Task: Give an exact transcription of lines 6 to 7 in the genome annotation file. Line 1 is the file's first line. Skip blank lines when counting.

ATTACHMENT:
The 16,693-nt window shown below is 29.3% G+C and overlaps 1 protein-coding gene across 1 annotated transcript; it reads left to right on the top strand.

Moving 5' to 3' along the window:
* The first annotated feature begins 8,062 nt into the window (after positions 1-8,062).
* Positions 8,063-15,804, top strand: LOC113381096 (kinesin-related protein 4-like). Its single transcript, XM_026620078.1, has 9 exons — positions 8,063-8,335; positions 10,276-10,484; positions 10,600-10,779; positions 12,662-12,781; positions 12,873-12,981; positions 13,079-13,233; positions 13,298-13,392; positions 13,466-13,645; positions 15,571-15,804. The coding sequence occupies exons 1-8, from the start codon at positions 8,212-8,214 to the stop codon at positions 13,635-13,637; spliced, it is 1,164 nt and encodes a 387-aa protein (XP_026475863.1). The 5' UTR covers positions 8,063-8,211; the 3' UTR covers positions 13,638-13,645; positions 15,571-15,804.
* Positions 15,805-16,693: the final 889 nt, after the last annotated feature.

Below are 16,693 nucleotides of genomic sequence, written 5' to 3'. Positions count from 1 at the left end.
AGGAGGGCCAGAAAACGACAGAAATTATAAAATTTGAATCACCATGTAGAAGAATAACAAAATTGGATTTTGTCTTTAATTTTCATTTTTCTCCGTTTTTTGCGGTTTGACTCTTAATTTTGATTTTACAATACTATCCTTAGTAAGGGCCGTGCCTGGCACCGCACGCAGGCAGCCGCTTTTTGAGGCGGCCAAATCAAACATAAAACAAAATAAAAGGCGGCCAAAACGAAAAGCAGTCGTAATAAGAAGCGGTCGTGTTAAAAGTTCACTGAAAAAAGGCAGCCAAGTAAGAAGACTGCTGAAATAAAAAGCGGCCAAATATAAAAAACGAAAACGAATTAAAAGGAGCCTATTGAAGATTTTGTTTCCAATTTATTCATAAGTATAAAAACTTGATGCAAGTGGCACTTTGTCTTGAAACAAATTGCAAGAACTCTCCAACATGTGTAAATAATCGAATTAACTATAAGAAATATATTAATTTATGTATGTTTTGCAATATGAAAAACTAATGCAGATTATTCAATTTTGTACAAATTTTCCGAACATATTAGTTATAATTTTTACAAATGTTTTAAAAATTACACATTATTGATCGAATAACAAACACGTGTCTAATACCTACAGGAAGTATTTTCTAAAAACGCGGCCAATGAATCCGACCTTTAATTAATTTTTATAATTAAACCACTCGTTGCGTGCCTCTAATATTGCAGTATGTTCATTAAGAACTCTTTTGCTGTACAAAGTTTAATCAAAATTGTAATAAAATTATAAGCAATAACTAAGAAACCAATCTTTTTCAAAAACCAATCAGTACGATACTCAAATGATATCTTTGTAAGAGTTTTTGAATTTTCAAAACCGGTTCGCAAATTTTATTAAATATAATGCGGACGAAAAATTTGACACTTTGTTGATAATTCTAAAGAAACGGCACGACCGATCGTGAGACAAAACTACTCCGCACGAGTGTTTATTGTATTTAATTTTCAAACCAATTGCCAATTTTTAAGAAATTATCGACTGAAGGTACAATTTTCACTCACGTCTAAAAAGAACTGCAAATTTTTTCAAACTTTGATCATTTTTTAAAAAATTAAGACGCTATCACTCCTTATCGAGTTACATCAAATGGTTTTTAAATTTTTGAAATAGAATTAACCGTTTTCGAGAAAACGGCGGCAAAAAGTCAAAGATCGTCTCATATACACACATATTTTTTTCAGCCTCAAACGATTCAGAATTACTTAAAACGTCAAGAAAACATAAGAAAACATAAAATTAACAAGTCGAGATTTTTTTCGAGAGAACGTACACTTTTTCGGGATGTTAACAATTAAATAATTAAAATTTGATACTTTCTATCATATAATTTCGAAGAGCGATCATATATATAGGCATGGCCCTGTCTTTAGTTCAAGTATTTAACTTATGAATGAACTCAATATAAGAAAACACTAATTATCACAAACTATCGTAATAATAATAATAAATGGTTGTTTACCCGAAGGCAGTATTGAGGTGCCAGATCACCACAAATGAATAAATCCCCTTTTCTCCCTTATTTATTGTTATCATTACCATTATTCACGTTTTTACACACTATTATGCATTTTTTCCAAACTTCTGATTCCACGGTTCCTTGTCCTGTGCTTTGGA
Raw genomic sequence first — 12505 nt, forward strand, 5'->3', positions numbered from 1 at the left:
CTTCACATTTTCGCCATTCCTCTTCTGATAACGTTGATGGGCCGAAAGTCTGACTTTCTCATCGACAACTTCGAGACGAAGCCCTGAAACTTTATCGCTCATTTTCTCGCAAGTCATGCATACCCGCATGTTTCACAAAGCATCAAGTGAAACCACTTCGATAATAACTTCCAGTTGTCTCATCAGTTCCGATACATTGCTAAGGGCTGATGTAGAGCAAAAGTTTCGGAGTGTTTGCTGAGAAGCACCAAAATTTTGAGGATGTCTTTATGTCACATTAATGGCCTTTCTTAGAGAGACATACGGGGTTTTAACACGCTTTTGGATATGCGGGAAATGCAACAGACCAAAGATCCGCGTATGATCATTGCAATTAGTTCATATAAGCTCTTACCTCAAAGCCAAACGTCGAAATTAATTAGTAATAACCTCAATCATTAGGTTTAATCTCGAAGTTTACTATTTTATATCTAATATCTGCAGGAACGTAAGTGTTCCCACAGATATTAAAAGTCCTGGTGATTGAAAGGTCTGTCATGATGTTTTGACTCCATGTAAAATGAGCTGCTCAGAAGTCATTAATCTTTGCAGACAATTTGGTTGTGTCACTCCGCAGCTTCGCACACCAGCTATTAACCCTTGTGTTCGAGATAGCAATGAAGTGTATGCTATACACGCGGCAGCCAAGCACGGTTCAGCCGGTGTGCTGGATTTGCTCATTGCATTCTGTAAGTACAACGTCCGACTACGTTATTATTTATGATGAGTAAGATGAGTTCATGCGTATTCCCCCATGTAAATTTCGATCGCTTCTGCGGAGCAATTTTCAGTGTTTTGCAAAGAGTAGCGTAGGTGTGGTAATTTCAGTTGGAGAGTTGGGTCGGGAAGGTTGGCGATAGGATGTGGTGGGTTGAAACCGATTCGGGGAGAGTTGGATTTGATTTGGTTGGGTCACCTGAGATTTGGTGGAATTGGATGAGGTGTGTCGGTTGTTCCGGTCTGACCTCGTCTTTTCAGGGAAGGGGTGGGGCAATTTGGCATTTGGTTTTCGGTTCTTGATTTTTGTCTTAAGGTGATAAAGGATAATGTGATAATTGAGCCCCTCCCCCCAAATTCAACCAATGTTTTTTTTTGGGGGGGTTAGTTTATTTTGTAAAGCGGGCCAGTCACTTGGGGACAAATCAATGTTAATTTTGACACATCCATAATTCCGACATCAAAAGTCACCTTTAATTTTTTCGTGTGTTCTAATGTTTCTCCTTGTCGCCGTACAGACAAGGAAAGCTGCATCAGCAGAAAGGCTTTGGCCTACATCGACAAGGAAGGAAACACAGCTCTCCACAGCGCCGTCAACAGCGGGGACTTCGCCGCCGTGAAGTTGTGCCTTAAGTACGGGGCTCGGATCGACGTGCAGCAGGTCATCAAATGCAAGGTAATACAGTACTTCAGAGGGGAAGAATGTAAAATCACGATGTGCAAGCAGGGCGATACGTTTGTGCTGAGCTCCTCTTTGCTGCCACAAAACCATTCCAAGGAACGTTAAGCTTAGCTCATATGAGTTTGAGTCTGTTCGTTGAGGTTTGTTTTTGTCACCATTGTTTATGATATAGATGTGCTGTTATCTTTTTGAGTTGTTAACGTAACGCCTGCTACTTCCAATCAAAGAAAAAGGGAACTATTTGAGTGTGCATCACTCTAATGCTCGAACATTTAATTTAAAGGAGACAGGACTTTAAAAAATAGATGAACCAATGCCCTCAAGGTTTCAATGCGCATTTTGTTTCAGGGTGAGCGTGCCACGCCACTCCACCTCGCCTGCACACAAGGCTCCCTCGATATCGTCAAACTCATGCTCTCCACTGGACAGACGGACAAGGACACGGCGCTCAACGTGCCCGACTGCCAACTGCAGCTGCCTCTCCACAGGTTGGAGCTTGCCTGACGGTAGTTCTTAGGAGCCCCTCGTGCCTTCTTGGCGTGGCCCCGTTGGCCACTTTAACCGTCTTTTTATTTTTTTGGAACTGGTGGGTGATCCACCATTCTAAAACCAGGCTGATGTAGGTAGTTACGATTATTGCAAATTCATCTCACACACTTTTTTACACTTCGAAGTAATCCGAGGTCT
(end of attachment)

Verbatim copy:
Below are 16,693 nucleotides of genomic sequence, written 5' to 3'. Positions count from 1 at the left end.
AGGAGGGCCAGAAAACGACAGAAATTATAAAATTTGAATCACCATGTAGAAGAATAACAAAATTGGATTTTGTCTTTAATTTTCATTTTTCTCCGTTTTTTGCGGTTTGACTCTTAATTTTGATTTTACAATACTATCCTTAGTAAGGGCCGTGCCTGGCACCGCACGCAGGCAGCCGCTTTTTGAGGCGGCCAAATCAAACATAAAACAAAATAAAAGGCGGCCAAAACGAAAAGCAGTCGTAATAAGAAGCGGTCGTGTTAAAAGTTCACTGAAAAAAGGCAGCCAAGTAAGAAGACTGCTGAAATAAAAAGCGGCCAAATATAAAAAACGAAAACGAATTAAAAGGAGCCTATTGAAGATTTTGTTTCCAATTTATTCATAAGTATAAAAACTTGATGCAAGTGGCACTTTGTCTTGAAACAAATTGCAAGAACTCTCCAACATGTGTAAATAATCGAATTAACTATAAGAAATATATTAATTTATGTATGTTTTGCAATATGAAAAACTAATGCAGATTATTCAATTTTGTACAAATTTTCCGAACATATTAGTTATAATTTTTACAAATGTTTTAAAAATTACACATTATTGATCGAATAACAAACACGTGTCTAATACCTACAGGAAGTATTTTCTAAAAACGCGGCCAATGAATCCGACCTTTAATTAATTTTTATAATTAAACCACTCGTTGCGTGCCTCTAATATTGCAGTATGTTCATTAAGAACTCTTTTGCTGTACAAAGTTTAATCAAAATTGTAATAAAATTATAAGCAATAACTAAGAAACCAATCTTTTTCAAAAACCAATCAGTACGATACTCAAATGATATCTTTGTAAGAGTTTTTGAATTTTCAAAACCGGTTCGCAAATTTTATTAAATATAATGCGGACGAAAAATTTGACACTTTGTTGATAATTCTAAAGAAACGGCACGACCGATCGTGAGACAAAACTACTCCGCACGAGTGTTTATTGTATTTAATTTTCAAACCAATTGCCAATTTTTAAGAAATTATCGACTGAAGGTACAATTTTCACTCACGTCTAAAAAGAACTGCAAATTTTTTCAAACTTTGATCATTTTTTAAAAAATTAAGACGCTATCACTCCTTATCGAGTTACATCAAATGGTTTTTAAATTTTTGAAATAGAATTAACCGTTTTCGAGAAAACGGCGGCAAAAAGTCAAAGATCGTCTCATATACACACATATTTTTTTCAGCCTCAAACGATTCAGAATTACTTAAAACGTCAAGAAAACATAAGAAAACATAAAATTAACAAGTCGAGATTTTTTTCGAGAGAACGTACACTTTTTCGGGATGTTAACAATTAAATAATTAAAATTTGATACTTTCTATCATATAATTTCGAAGAGCGATCATATATATAGGCATGGCCCTGTCTTTAGTTCAAGTATTTAACTTATGAATGAACTCAATATAAGAAAACACTAATTATCACAAACTATCGTAATAATAATAATAAATGGTTGTTTACCCGAAGGCAGTATTGAGGTGCCAGATCACCACAAATGAATAAATCCCCTTTTCTCCCTTATTTATTGTTATCATTACCATTATTCACGTTTTTACACACTATTATGCATTTTTTCCAAACTTCTGATTCCACGGTTCCTTGTCCTGTGCTTTGGA